The battle of Mandu 1729
Sawai Raja Jai Singh of Jaipur got the Subadari of Malwa in October 1729. He was ordered to move against the Marathas. The Kachwahas showed a great courage in the war against Marathas. Jats took part in this war against Marathas under the leadership of Suraj Mal. At the end of 1729 the Marathas were defeated in this war and Mandu came under Jai Singh.
The battle at Bhopal 1737
Sawai Raja Jai Singh sent the army against Peshwa Bajirao to help Nizam-ul-mulk under the leadership of his son Iswari Singh and Diwan Raja Ayamal. Badan Singh also sent Jat army in support of Jai Singh under the leadership of his second son Pratap Singh. There was a fierce battle on 24 December 1737 in which Nizam-ul-mulk was badly surrounded. At last on 6 January 1738 Peshwa Bajirao was forced to make a treaty with Jai Singh at village Doraha near Bhopal.
Gangwana war 27 May 1741
On 7 May 1741 when Jai Singh was busy in negotiations with Peshwa Balaji Bajirao in Dholpur, he received information about Bakht Singh Rathore's planning of attack on Amber. Jai Singh returned with an army of 50000 people. This army included Jats also. There was encounter by Bakht Singh with the army of Jai Singh at place called Gangwana near Ajmer. This battle was fought on 27 May 1741. Jat army took part in this battle under the leadership of Suraj Mal. Bakht Singh was defeated.
Retired from state affairs
Badan Singh had 20 sons. Out of them Suraj Mal and Pratap Singh were competent and popular. To avoid any family feud in future Badan Singh got constructed separately strong forts and palaces at Kumher for Suraj Mal and at Weir for Pratap Singh. It is believed that due to his health conditions Badan Singh handed over the state of Weir to Pratap Singh around 1738-40 and declared Suraj Mal as successor for the rest of state and handed over the administration to him. Due to untimely death of his son Pratap Singh on 2 November 1745 and severety of his eye problem he decided to retire from active royal affairs. In November 1745 Suraj Mal became the ruler of Jat state.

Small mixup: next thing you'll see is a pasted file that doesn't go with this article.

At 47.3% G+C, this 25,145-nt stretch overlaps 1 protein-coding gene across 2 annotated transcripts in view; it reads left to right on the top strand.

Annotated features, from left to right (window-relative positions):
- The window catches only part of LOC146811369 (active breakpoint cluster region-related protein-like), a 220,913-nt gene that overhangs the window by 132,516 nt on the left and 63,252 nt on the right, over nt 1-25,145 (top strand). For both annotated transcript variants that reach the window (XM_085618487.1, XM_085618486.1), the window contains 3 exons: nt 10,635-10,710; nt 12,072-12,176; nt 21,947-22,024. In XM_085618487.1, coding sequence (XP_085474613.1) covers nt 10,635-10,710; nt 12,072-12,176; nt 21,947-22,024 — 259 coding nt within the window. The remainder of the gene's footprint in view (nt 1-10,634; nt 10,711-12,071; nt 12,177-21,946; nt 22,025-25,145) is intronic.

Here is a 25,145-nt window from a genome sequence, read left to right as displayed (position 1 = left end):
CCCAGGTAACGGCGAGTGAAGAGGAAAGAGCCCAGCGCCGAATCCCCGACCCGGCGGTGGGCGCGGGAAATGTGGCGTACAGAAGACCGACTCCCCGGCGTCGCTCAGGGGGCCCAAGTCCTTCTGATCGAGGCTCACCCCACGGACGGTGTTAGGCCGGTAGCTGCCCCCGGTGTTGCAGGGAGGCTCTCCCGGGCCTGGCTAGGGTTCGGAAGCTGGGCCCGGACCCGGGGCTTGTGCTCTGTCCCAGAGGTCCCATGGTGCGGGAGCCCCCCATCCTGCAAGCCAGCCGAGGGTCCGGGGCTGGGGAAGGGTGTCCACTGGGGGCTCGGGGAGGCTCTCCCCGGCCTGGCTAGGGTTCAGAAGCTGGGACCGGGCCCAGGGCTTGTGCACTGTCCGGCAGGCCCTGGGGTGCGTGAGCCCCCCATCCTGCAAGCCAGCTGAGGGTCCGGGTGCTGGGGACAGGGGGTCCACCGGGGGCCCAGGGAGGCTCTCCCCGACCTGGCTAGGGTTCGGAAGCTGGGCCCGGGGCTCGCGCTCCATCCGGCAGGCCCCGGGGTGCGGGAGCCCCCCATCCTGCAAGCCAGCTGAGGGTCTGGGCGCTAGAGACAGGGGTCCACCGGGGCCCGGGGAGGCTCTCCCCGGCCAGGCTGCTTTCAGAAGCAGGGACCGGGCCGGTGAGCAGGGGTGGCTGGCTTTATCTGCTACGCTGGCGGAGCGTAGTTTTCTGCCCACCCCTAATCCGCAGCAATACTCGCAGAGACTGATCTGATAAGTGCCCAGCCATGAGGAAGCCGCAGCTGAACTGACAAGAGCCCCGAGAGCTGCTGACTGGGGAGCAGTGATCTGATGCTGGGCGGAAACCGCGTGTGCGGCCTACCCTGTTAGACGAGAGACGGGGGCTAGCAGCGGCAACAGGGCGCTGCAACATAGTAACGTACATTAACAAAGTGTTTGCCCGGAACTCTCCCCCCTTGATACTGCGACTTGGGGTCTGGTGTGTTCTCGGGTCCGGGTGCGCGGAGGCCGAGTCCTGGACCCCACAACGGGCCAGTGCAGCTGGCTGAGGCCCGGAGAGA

Last Period of Badan Singh
Badan Singh spent the last period of his life in Deeg and Sahar. He had inclination for art and architecture since beginning. Natwar Singh has mentioned that Badan Singh had extraordinary sense of beautification even though he was illiterate. According to him the grand lay out of palaces and gardens of Deeg was entirely that of Badan Singh. Badan Singh did the beautification of Deeg fort. The palaces constructed by him at Deeg are known as 'Purana Mahal'. He got constructed Parkotas around Kumher and Weir towns along with new construction of buildings in forts. Sahar was his place of choice so he got constructed beautiful buildings and developed gardens there. He also got constructed a temple at 'Dhir Samir' ghat of Vrindavan. Badan Singh himself was a poet and encouraged poets. He brought famous poet Somnath from Mathura and appointed as teacher of Suraj Mal. The craftsman of Agra had become jobless due to the meager financial conditions of Mughal ruler. Badan Singh brought these craftsman from Agra and gave them work. He also engaged large number of people in works like digging of ponds, making bricks, developing grass lawns etc. There was nobody without work in his state. Badan Singh died on 7 June 1756 at Deeg. His successor was Maharaja Suraj Mal
Assessment of Badan Singh
Badan Singh was the formal founder of the princely state of Bharatpur. Badan Singh expanded his state through vision and political tacts. He believed in peace rather than war and bloodshed. The people in his state were safe. He has great contributions for the architecture, art, poetry and craftmenship.

Maharaja Suraj Mal